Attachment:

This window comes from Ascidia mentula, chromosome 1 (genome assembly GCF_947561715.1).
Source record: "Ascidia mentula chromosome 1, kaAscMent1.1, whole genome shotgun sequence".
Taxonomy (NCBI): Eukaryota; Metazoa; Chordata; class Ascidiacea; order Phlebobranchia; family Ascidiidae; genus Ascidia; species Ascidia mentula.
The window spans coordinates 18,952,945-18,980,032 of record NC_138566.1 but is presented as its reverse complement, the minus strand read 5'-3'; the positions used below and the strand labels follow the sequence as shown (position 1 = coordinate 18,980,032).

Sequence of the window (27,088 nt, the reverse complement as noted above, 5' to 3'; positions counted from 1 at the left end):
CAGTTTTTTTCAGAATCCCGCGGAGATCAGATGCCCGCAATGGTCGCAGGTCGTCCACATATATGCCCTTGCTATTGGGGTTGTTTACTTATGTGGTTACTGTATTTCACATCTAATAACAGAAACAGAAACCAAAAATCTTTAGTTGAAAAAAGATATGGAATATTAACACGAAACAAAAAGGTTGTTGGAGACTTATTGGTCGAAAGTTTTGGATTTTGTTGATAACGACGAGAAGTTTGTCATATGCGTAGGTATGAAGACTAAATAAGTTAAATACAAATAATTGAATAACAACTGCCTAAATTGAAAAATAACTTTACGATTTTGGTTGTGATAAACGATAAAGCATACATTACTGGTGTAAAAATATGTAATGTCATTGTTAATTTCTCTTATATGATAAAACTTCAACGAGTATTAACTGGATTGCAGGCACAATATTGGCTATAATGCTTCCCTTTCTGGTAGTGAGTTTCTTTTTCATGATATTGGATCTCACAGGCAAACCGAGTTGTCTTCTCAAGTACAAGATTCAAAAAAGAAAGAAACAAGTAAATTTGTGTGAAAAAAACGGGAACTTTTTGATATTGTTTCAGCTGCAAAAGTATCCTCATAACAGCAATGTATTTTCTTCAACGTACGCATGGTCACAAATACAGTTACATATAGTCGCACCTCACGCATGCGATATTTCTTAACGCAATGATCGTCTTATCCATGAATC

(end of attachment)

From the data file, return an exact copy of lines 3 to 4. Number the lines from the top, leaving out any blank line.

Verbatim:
Taxonomy (NCBI): Eukaryota; Metazoa; Chordata; class Ascidiacea; order Phlebobranchia; family Ascidiidae; genus Ascidia; species Ascidia mentula.
The window spans coordinates 18,952,945-18,980,032 of record NC_138566.1 but is presented as its reverse complement, the minus strand read 5'-3'; the positions used below and the strand labels follow the sequence as shown (position 1 = coordinate 18,980,032).